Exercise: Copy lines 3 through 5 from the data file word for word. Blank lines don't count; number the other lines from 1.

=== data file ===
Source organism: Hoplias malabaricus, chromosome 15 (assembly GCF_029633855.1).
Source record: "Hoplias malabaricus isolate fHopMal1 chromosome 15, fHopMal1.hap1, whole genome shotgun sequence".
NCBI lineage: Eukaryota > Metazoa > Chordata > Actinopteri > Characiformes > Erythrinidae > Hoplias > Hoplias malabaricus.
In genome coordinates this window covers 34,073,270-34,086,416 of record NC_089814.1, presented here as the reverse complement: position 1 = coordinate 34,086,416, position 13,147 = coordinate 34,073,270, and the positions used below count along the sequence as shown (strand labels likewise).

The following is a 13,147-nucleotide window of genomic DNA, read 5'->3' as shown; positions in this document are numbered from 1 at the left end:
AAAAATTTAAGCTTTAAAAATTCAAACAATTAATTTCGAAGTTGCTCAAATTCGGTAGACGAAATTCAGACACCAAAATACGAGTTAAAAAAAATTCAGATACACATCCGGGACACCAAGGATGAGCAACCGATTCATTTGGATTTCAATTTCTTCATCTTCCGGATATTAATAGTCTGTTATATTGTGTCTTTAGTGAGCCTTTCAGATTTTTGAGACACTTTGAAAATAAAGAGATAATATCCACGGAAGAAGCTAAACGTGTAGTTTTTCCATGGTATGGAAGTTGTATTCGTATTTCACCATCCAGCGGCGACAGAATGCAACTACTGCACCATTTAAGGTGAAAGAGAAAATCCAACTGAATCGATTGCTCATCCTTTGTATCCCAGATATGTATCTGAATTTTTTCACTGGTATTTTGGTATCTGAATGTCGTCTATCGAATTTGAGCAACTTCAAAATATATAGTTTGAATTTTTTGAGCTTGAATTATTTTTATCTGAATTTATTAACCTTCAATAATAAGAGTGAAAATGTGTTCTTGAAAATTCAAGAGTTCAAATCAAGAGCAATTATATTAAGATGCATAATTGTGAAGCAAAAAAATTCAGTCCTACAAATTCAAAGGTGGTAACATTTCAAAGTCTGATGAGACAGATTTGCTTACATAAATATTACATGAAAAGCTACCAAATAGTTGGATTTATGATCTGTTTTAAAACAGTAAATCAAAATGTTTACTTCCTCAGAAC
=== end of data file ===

NCBI lineage: Eukaryota > Metazoa > Chordata > Actinopteri > Characiformes > Erythrinidae > Hoplias > Hoplias malabaricus.
In genome coordinates this window covers 34,073,270-34,086,416 of record NC_089814.1, presented here as the reverse complement: position 1 = coordinate 34,086,416, position 13,147 = coordinate 34,073,270, and the positions used below count along the sequence as shown (strand labels likewise).

The following is a 13,147-nucleotide window of genomic DNA, read 5'->3' as shown; positions in this document are numbered from 1 at the left end: